President Obama’s much-heralded “pivot” to Asia two years ago has quietly been downplayed into a “rebalancing”. A host of foreign policy challenges in Africa, the Middle East and the Persian Gulf, and more recently, the crisis in Ukraine and Obama’s decision to continue the U.S. military role in Afghanistan and south Asia have taken much of the wind out of the “pivot” to the Pacific region.
On top of the competing challenges elsewhere, the Obama Administration has had to respond to demands to restate U.S. treaty commitments to South Korea, Japan and the Philippines in the face of Chinese challenges in the East and South China Seas.
Our Asian allies, shaken by Obama’s perceived “weakness,” insisted that he clearly signal to China that the U.S. would support them, even in their disputes over uninhabited islands that lie atop rich oil and gas deposits.
Meanwhile, Russia’s Vladimir Putin has successfully orchestrated the Ukraine crisis to bring to power a government that will have no alternative but to make peace with Moscow. But in pulling this off, Putin has also shaken the stability of the gas and oil empire Russia had carefully built for itself in western Europe.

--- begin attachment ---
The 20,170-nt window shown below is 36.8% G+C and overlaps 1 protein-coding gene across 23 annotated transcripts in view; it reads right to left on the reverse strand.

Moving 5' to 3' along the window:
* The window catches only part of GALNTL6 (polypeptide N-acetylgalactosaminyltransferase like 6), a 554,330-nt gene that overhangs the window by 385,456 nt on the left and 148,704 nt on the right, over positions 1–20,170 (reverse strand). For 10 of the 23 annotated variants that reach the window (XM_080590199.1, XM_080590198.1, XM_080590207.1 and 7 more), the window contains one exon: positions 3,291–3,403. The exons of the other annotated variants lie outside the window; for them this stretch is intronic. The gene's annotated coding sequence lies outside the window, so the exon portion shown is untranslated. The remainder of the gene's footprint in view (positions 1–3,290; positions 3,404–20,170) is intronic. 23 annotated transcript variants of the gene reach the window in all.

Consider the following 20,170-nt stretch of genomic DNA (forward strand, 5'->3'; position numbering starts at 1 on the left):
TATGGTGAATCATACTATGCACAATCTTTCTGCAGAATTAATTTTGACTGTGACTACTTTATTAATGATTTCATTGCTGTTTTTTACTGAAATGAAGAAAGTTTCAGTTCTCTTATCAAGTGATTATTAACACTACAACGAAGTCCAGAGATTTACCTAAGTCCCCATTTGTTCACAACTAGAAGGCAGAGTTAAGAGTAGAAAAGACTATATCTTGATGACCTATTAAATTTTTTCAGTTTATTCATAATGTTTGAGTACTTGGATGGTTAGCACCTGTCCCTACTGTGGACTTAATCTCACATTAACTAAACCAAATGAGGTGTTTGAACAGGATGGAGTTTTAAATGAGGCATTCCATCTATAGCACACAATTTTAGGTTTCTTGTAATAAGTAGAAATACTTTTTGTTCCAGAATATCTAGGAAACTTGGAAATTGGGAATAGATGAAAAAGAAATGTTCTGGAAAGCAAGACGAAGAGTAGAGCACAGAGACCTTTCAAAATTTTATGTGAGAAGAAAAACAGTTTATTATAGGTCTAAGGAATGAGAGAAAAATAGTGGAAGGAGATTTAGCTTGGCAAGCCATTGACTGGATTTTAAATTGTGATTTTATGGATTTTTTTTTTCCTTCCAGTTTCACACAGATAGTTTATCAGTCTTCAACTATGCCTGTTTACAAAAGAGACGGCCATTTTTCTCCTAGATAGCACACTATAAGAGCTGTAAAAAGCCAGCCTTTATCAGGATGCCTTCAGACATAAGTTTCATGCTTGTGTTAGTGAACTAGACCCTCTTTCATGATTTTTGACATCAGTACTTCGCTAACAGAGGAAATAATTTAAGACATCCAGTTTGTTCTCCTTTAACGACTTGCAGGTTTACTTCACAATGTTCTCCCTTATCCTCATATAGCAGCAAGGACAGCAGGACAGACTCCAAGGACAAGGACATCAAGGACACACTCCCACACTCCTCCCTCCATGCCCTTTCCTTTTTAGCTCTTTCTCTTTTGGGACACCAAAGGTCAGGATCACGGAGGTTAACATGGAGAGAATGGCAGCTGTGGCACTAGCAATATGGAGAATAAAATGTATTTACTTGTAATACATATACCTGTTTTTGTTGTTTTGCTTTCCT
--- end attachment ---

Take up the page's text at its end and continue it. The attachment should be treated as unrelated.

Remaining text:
China took all this on board and decided the time was right to secure for itself future access to a new major supplier of natural gas and oil, and a new ally in its future dealings with the U.S. On May 21, Moscow and Beijing did no less than agree on the largest trade deal ever — $400 billion over 30 years, including $92 billion in new jointly financed infrastructure.
This monster deal lays the foundation for Russia to pre-empt European moves to reduce European Union dependence on Russian gas in favor of more reliable sources — a process that will take years. While that shift is underway in Europe, China and Russia will develop pipelines, roads and probably new rail lines to turn Russia into one of China’s most important suppliers of every natural resource imaginable.